Wealthy Mary Haines is unaware her husband is having an affair with shopgirl Crystal Allen. Sylvia Fowler and Edith Potter discover this from a manicurist and arrange for Mary to hear the gossip. On the train taking her to a Reno divorce Mary meets the Countess and Miriam (in an affair with Fowler's husband). While they are at Lucy's dude ranch, Fowler arrives for her own divorce and the Countess meets fifth husband-to-be Buck. Back in New York, Mary's ex is now unhappily married to Crystal who is already in an affair with Buck. When Sylvia lets this story slip at an exclusive nightclub, Crystal brags of her plans for a still wealthier marriage, only to find the Countess is the source of all Buck's money. Crystal must return to the perfume counter and Mary runs back to her husband.Written by
Ed Stephan <email@example.com>
Though many people view Joan Crawford as the "bad girl" of the movie, Clare Boothe Luce, who wrote (as Clare Boothe) the play that the film was based on, sympathized most with Crystal Allen, Crawford's character. See more »
When Sylvia is wearing the "eye" dress, in one shot the veil from her hat is covering all three eyes, but in all the other shots of her, it just covers the topmost eye. See more »
In the opening credits, before the photo images of the actresses are shown, their characters are revealed by images of various animals. See more »
At the start of the Technicolor Adrian fashion show, the video and TV versions have traditionally shown a Technicolor stage in the middle of the screen surrounded by pure white (this always struck me as odd but I never thought too much about it). The original 1939 version of the scene shows the Technicolor stage surrounded by the rest of the room IN BLACK AND WHITE, using a stenciling process developed for (but ultimately unused in) The Wizard of Oz. Presumably, because the reel starts right BEFORE the transition, it was either too much trouble and expense to process the small bit of stray black and white footage for television (it would have to have been printed separately onto each release print in 1939)or, more likely, the footage has been lost. The new video and cable versions show The Women in a reconstruction of the original version, with the Technicolor stage printed over a black and white still from later in the film. The image, as now presented, is much less jarring than the original video release. The fashion show was also shot in black and white, with the models interacting with the stars as they move throughout the boutique. After principal photography ended, MGM decided to re-shoot the fashion show in Technicolor (this color footage was not shot by George Cukor)and the models no longer interact with Norma Shearer, 'Rosalind Russell', etc. The original black and white footage, saved in the MGM vault, can now be seen as a special feature on the Warner DVD. Older television prints often showed the fashion show in black and white, but it was not this alternate footage, just the color sequence printed without its tints. See more »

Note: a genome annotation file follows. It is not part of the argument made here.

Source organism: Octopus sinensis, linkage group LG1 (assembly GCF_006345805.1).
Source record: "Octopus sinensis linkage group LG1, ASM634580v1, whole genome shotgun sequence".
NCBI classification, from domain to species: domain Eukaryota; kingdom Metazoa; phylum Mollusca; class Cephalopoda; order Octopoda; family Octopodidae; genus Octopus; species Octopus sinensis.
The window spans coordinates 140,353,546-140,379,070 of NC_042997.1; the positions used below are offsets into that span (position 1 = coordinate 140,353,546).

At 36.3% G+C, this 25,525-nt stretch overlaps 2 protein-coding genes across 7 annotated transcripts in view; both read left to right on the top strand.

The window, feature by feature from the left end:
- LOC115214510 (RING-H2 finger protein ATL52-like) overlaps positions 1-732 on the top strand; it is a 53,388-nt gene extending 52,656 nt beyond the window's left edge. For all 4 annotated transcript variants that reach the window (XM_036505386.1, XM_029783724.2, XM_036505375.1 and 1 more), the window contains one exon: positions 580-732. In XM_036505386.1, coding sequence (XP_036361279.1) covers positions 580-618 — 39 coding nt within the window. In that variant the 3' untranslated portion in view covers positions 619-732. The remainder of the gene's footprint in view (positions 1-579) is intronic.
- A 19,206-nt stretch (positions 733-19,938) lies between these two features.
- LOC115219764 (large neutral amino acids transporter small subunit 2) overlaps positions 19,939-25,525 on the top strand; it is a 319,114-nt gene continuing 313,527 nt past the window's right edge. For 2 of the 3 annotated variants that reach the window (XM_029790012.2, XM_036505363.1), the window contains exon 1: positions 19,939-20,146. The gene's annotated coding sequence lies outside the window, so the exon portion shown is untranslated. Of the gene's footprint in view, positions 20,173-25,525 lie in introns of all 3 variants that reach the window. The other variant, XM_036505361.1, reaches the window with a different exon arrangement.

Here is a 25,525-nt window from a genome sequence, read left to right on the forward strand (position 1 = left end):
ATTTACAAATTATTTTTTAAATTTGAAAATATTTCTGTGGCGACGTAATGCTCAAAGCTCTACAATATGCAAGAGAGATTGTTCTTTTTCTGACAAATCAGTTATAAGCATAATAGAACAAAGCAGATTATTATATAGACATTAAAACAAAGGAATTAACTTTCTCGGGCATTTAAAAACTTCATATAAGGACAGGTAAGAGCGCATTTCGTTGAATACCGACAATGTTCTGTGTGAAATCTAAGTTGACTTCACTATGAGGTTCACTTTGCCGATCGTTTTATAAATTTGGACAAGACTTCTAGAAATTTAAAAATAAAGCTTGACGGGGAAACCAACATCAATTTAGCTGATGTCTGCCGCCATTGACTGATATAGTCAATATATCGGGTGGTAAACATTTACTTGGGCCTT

One of the best films of the 1930's and one of the greatest comedies ever made. This typically uncinematic George Cukor movie may possibly be the very pinnacle of his work on screen because he had the intelligence to film it straight knowing the material and the cast would speak for themselves. And the cast is to die for. You could never recreate it on stage, (even Norma Shearer is wonderful in this one). It may be very un-pc but there are few films that capture that uber-bitch mentality of upper-crust New York society dames and their gold-digging counterparts better than this. It is the zenith of the all the smart-assed, hard-boiled women's pictures of the thirties.
Adapted by Anita Loos and Jane Murfin from Clare Booth Luce's hit play it's about how 'Mrs Stephen Haines', (Shearer at her very best), loses her husband to Crystal Allen, (Joan Crawford before she went all serious on us), with more than a little help from her so-called 'friends', in particular catty Rosalind Russell, (terrific), before winning him back thanks to some new-found friends, (Paulette Goddard and Mary Boland among them). Men are conspicuous by their absence and it's to everyone's credit that you never miss them. A joy from start to finish.
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